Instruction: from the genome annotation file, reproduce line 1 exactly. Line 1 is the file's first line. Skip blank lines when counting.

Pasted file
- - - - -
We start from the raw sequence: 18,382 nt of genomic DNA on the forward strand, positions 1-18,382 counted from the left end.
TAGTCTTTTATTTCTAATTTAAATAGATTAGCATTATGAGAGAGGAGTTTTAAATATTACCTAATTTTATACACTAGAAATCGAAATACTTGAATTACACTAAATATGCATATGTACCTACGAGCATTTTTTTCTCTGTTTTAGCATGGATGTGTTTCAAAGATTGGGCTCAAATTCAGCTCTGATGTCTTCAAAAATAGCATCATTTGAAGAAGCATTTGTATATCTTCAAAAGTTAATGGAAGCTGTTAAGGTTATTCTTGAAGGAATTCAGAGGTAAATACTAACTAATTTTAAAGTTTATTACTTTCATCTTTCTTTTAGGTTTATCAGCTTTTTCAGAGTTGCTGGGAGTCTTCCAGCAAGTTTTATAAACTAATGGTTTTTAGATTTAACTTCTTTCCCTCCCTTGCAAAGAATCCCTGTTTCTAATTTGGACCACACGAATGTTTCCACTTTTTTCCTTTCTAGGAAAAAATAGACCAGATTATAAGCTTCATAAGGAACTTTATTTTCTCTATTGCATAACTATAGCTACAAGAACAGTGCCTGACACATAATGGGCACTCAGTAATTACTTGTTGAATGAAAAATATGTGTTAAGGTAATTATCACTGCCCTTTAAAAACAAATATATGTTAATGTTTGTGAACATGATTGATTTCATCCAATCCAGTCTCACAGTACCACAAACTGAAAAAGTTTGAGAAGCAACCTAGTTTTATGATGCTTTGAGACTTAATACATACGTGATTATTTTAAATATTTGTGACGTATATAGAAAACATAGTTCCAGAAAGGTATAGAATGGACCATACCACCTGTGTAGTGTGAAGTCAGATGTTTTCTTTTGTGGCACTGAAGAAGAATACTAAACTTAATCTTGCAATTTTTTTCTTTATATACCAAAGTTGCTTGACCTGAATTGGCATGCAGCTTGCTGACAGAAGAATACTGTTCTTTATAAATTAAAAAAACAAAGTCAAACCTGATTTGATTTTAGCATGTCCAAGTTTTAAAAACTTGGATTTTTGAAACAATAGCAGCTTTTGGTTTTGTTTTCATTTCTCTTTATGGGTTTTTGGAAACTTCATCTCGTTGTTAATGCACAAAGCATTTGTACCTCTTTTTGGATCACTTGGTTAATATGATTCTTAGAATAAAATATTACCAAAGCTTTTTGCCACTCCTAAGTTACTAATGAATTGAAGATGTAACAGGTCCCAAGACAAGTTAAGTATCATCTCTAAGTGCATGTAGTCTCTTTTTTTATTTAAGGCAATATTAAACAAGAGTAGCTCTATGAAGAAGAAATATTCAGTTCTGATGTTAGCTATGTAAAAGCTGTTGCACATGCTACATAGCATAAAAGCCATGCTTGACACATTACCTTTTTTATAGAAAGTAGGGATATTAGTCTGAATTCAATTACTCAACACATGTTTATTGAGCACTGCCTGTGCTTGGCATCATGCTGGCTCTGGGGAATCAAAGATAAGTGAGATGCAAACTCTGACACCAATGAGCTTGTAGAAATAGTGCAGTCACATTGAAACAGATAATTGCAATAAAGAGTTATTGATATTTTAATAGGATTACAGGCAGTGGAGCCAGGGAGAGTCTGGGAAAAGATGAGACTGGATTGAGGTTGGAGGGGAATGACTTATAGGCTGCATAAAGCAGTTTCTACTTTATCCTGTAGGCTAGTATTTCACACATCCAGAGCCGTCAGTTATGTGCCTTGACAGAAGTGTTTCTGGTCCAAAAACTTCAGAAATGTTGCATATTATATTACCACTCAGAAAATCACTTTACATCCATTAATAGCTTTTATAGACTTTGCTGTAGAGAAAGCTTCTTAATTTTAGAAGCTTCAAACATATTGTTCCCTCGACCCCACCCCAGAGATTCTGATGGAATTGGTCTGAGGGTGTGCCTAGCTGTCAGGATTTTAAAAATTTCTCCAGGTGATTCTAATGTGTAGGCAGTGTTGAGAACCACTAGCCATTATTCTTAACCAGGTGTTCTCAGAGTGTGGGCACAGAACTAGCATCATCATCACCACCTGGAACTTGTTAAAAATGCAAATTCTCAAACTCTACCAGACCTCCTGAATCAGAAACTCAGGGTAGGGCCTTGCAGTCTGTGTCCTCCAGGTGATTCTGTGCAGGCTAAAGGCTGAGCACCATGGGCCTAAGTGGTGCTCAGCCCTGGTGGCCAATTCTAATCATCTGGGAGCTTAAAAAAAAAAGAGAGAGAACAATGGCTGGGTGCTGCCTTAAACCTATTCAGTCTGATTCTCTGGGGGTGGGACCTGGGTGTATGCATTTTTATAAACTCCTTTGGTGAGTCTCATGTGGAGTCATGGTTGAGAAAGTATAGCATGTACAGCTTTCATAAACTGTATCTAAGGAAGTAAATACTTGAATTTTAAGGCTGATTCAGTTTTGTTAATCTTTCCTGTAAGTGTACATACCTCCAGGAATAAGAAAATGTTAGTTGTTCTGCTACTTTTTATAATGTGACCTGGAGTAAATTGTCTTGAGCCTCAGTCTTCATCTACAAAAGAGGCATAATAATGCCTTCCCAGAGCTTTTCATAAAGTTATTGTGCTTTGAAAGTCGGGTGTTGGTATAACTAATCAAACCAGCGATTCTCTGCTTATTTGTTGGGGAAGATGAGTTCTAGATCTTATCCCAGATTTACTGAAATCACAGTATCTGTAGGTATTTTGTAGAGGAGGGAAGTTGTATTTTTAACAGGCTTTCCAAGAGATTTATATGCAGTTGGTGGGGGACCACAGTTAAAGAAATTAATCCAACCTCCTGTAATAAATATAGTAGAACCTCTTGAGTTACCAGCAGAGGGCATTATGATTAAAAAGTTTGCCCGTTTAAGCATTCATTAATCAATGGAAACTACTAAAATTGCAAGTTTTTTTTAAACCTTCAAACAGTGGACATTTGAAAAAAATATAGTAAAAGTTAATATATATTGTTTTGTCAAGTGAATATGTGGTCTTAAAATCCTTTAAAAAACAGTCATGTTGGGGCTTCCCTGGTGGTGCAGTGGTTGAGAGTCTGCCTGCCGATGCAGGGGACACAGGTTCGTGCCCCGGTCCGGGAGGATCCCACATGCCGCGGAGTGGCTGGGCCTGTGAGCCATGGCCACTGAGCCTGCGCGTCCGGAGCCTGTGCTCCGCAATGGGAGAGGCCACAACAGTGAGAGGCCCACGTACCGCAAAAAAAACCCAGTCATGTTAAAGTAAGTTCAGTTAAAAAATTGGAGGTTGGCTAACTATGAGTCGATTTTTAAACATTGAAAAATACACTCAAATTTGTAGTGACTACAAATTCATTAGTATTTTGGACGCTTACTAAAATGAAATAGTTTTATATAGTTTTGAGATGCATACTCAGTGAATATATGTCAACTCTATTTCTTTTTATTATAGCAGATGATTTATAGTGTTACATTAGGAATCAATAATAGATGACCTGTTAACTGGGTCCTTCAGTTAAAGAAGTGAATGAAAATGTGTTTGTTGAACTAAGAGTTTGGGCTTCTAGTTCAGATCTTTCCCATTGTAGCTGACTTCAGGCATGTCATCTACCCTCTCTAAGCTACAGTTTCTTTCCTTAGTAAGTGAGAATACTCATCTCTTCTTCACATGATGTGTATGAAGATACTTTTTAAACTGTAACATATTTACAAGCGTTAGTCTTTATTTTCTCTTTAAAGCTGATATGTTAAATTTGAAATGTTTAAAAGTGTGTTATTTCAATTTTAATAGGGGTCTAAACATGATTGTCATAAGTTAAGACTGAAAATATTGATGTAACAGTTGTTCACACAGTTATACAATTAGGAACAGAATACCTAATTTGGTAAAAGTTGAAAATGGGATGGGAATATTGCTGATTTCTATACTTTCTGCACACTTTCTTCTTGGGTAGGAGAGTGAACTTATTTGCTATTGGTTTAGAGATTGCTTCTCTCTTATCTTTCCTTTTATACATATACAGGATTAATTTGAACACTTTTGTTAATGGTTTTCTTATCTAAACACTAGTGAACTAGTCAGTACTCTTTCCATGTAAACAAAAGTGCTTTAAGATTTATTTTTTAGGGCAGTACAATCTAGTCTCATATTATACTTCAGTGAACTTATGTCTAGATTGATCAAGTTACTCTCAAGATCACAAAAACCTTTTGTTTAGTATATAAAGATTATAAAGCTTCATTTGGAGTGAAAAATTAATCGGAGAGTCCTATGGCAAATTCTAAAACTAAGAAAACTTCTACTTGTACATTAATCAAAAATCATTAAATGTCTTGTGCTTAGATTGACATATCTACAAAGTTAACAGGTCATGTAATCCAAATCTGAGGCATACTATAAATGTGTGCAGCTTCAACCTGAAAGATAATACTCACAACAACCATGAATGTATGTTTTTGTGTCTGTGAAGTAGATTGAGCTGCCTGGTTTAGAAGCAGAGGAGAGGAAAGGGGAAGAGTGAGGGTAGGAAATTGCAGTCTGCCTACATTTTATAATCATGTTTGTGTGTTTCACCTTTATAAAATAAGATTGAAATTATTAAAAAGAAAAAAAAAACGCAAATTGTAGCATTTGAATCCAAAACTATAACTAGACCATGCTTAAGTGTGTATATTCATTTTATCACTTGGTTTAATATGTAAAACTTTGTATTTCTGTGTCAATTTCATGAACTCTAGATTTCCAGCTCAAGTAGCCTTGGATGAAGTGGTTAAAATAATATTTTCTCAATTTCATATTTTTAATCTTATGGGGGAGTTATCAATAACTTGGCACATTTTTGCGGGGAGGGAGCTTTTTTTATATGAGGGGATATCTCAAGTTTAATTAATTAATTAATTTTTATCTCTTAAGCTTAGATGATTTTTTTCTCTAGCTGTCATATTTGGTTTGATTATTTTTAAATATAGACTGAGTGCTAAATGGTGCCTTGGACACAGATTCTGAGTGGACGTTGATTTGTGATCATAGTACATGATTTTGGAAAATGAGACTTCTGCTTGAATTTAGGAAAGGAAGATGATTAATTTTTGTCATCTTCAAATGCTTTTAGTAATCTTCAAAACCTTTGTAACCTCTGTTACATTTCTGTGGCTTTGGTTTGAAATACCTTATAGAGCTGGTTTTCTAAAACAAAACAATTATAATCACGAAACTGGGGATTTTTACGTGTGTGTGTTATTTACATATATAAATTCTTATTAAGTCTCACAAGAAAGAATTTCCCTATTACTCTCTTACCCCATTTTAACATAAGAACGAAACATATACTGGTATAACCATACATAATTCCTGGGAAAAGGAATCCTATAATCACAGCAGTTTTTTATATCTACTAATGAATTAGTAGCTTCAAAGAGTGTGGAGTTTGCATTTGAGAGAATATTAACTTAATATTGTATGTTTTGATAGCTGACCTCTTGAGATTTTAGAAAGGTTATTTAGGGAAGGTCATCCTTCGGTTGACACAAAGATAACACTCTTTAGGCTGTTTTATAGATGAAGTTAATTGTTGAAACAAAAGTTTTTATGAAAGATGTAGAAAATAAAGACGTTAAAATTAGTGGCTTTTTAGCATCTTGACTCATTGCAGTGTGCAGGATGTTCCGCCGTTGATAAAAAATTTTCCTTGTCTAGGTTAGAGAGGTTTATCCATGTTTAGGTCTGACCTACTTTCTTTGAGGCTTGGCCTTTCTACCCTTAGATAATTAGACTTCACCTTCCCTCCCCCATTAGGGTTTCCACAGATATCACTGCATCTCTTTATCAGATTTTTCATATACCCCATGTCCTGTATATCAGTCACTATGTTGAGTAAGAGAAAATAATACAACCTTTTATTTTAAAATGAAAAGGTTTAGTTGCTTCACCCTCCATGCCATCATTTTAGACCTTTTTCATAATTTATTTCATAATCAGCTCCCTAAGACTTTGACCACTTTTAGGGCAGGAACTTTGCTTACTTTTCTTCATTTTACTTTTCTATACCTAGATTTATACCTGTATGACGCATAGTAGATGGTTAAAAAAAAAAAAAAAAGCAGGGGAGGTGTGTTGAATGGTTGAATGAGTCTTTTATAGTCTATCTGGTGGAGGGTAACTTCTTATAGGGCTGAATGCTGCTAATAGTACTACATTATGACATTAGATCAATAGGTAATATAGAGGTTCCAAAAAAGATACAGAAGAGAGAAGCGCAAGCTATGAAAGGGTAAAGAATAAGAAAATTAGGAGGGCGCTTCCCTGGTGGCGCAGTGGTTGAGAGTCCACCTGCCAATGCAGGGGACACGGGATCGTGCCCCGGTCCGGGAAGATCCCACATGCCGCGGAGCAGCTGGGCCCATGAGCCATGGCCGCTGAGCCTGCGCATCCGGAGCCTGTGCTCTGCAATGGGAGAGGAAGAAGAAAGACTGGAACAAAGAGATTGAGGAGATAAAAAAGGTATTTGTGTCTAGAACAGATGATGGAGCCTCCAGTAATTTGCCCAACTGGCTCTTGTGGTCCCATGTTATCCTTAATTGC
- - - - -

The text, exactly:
We start from the raw sequence: 18,382 nt of genomic DNA on the forward strand, positions 1-18,382 counted from the left end.